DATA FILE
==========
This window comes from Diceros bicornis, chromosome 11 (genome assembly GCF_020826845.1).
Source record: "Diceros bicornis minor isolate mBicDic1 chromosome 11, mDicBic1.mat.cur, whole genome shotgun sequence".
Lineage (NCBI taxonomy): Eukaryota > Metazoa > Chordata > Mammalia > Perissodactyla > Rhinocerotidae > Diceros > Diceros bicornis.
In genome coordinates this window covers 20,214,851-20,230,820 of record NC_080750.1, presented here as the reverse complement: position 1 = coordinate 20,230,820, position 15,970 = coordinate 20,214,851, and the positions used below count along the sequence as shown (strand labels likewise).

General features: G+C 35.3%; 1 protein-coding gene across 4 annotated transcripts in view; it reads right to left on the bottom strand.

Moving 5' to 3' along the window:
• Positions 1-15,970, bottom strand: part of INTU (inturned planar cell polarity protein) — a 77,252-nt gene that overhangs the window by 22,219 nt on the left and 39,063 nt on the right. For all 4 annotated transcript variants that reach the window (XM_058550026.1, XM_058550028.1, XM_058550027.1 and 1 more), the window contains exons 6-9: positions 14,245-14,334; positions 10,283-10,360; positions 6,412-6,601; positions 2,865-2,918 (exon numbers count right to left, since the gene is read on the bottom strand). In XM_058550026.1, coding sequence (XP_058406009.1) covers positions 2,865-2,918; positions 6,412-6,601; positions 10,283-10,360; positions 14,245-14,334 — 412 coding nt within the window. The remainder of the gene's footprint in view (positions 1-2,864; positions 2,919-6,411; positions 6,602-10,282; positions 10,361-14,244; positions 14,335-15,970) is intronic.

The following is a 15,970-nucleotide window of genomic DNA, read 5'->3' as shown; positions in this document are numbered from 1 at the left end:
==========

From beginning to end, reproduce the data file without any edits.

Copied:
This window comes from Diceros bicornis, chromosome 11 (genome assembly GCF_020826845.1).
Source record: "Diceros bicornis minor isolate mBicDic1 chromosome 11, mDicBic1.mat.cur, whole genome shotgun sequence".
Lineage (NCBI taxonomy): Eukaryota > Metazoa > Chordata > Mammalia > Perissodactyla > Rhinocerotidae > Diceros > Diceros bicornis.
In genome coordinates this window covers 20,214,851-20,230,820 of record NC_080750.1, presented here as the reverse complement: position 1 = coordinate 20,230,820, position 15,970 = coordinate 20,214,851, and the positions used below count along the sequence as shown (strand labels likewise).

General features: G+C 35.3%; 1 protein-coding gene across 4 annotated transcripts in view; it reads right to left on the bottom strand.

Moving 5' to 3' along the window:
• Positions 1-15,970, bottom strand: part of INTU (inturned planar cell polarity protein) — a 77,252-nt gene that overhangs the window by 22,219 nt on the left and 39,063 nt on the right. For all 4 annotated transcript variants that reach the window (XM_058550026.1, XM_058550028.1, XM_058550027.1 and 1 more), the window contains exons 6-9: positions 14,245-14,334; positions 10,283-10,360; positions 6,412-6,601; positions 2,865-2,918 (exon numbers count right to left, since the gene is read on the bottom strand). In XM_058550026.1, coding sequence (XP_058406009.1) covers positions 2,865-2,918; positions 6,412-6,601; positions 10,283-10,360; positions 14,245-14,334 — 412 coding nt within the window. The remainder of the gene's footprint in view (positions 1-2,864; positions 2,919-6,411; positions 6,602-10,282; positions 10,361-14,244; positions 14,335-15,970) is intronic.

The following is a 15,970-nucleotide window of genomic DNA, read 5'->3' as shown; positions in this document are numbered from 1 at the left end: